AI for the Sake of AI? Or the start something else?

Recently I was able to attend TFDx at Juniper’s #NXTWORK conference. One of the new things that Mist was announcing was their ability to identify switching issues based on the AP’s connection to the switch.

Some of you know that I can be somewhat skeptical, and my first impression was that this was just AI for the sake of AI marketing.


After all, other vendors have been doing VLAN probing for years to identify this issue. The premise of their demo was the ability to identify a missing VLAN from a switch using AI through the Mist platform.

Check out Mist’s presentation here

It turns out; it’s not that hard. But that simplicity comes with some downsides. False positives are the enemy here and determining if that that VLAN is genuinely missing, is the challenge. Is it really missing or is it just a low-traffic VLAN? What about networks for NAC quarantine? That simple method of determining if a VLAN is present has a bunch of scenarios where it might not be all that effective.

At my day job, we have managed service customers where we monitor and manage their wireless network. And as a wireless-centric company, we may or may not have access to their switching infrastructure. Lack of switching access limits the ability to do things like config templating and auditing.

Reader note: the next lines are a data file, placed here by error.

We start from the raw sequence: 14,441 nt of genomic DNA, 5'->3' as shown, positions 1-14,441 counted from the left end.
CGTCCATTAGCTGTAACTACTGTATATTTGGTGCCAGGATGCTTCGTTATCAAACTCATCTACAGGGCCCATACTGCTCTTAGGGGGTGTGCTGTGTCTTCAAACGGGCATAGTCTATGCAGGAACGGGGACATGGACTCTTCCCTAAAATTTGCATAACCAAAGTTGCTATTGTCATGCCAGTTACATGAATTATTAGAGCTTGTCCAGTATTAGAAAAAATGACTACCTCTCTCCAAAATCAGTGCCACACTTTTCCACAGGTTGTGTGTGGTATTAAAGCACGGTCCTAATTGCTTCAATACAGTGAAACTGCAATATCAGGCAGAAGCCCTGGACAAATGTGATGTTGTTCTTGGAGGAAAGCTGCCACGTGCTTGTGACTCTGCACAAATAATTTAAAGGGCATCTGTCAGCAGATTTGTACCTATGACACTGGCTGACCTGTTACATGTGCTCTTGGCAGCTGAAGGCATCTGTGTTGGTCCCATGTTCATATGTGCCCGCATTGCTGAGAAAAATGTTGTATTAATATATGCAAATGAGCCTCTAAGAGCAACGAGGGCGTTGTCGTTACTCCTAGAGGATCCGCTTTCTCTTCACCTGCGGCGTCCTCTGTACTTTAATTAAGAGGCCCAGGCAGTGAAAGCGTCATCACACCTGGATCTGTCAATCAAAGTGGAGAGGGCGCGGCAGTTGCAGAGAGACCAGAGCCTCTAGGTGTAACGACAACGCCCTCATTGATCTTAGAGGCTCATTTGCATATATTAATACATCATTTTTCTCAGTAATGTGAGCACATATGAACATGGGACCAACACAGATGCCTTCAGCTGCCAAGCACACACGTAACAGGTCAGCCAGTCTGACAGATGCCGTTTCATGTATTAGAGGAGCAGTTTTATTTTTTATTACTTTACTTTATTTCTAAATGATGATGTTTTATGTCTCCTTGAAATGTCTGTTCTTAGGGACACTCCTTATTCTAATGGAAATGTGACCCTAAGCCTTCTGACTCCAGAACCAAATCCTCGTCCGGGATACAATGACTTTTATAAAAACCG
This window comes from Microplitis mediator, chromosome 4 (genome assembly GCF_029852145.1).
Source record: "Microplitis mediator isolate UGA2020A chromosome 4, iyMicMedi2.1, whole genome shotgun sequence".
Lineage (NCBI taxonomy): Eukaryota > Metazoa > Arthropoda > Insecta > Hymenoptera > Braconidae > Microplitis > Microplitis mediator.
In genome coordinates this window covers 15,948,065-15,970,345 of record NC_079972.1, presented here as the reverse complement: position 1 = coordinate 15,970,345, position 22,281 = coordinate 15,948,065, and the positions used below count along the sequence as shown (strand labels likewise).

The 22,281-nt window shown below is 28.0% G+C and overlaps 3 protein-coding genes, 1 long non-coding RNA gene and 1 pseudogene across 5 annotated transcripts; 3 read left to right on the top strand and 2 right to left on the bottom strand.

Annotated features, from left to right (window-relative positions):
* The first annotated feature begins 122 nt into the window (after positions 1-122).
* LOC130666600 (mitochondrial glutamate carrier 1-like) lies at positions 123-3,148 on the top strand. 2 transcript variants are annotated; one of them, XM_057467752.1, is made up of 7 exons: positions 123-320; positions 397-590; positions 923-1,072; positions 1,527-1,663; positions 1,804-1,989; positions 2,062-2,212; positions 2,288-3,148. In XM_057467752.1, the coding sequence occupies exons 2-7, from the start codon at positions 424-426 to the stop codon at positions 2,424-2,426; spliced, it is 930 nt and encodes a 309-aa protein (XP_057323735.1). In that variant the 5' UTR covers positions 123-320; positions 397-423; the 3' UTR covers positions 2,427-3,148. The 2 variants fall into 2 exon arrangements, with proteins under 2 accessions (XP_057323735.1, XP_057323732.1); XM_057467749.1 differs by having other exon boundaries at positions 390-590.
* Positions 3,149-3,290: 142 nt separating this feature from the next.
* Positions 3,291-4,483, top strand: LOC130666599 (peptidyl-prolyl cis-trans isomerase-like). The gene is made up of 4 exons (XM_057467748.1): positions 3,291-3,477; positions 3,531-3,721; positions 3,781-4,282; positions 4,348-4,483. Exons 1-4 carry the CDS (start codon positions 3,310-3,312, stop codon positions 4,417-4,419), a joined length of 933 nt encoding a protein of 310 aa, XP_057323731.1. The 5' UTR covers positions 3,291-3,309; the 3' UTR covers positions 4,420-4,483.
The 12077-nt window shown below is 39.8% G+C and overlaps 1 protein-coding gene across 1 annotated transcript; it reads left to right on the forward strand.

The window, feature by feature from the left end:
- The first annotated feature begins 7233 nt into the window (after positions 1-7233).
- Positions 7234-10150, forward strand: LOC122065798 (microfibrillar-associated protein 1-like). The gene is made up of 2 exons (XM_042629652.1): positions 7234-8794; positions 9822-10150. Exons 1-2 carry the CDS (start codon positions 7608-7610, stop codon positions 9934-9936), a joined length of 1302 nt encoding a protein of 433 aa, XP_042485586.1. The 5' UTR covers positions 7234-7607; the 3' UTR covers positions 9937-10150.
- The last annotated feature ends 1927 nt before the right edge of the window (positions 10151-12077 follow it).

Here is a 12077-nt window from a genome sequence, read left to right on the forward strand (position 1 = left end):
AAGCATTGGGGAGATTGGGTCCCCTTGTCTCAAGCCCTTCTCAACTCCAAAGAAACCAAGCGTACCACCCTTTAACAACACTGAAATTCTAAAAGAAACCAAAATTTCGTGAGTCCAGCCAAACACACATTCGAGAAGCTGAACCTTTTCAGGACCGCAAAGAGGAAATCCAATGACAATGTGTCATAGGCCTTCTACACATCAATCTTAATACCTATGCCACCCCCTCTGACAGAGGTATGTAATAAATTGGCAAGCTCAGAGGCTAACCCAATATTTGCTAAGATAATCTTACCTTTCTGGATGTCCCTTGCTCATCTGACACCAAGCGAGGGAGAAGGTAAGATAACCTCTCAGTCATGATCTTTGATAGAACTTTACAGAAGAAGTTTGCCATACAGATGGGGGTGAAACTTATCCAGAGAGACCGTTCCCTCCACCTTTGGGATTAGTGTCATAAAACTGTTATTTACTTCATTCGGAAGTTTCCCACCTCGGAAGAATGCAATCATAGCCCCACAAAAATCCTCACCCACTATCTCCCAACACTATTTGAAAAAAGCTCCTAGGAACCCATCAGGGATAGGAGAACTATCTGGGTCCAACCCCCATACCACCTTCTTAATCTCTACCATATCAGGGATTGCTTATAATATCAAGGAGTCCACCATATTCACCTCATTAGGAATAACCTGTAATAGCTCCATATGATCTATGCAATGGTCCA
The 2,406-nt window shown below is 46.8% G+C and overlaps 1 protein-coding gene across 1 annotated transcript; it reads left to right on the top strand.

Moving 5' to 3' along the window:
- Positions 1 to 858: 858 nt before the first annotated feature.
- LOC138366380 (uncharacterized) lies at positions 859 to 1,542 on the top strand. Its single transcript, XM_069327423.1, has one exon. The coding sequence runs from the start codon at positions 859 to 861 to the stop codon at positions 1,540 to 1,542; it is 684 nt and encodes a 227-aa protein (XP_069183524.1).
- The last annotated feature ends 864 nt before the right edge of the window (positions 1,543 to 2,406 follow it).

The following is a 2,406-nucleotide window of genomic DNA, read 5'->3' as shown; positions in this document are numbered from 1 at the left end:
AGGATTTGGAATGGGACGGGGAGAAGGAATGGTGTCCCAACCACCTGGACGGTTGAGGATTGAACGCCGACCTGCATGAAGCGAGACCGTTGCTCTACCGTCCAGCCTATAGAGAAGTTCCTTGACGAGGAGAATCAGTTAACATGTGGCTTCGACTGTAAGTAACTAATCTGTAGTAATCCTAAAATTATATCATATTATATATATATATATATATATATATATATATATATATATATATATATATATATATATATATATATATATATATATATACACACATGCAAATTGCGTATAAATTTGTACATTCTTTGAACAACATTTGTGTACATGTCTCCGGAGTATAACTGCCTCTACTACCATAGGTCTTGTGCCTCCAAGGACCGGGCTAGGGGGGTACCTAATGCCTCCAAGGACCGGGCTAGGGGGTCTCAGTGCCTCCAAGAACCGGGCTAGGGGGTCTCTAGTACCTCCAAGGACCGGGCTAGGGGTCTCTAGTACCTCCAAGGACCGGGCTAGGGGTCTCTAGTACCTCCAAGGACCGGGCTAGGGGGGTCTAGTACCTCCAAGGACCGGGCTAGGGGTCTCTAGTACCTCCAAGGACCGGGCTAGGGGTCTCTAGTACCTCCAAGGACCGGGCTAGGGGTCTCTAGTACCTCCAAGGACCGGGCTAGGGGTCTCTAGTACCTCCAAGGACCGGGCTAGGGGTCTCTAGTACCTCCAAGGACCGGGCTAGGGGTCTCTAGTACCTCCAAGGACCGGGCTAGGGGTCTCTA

So how do we turn this on? Activating the feature in my Mist was as simple as doing nothing. Already, the lazy engineer in me is happy. I first configured the trunk, intentionally leaving a needed VLAN and plugged in the AP.

It did take the Mist AI 28 minutes to identify the missing VLAN. Naysayers will claim they could find it quicker, and they would likely be correct. Sure, I could found the missing VLAN by hand, as well as automating VLAN port configs through Python or Ansible. Instead, I went on with my day. And deploying this at scale, I can quickly see how large distributed deployments can benefit from this.

I’m also impressed that it’s a single ML model for all customers. No need to train a model per-customer. With the classification of VLANs into just a handful of types, each customer can benefit from this immediately. So even if you have a routed-access layer network, the ML should be able to classify and identify that VLANs are missing.

While it’s easy to see the benefit of this, I can’t help but wonder where this goes next. Now that Mist has announced that the Juniper EX series switches will be joining APs in the Mist dashboard, what other types of insights will Marvis be able to find. I know ARP is a frequent culprit in wireless networks, as are the plethora of layer2 type features standard on most switches.

While missing VLANs is a useful feature, I expect this is just the start of what’s coming. What are you excited to see?

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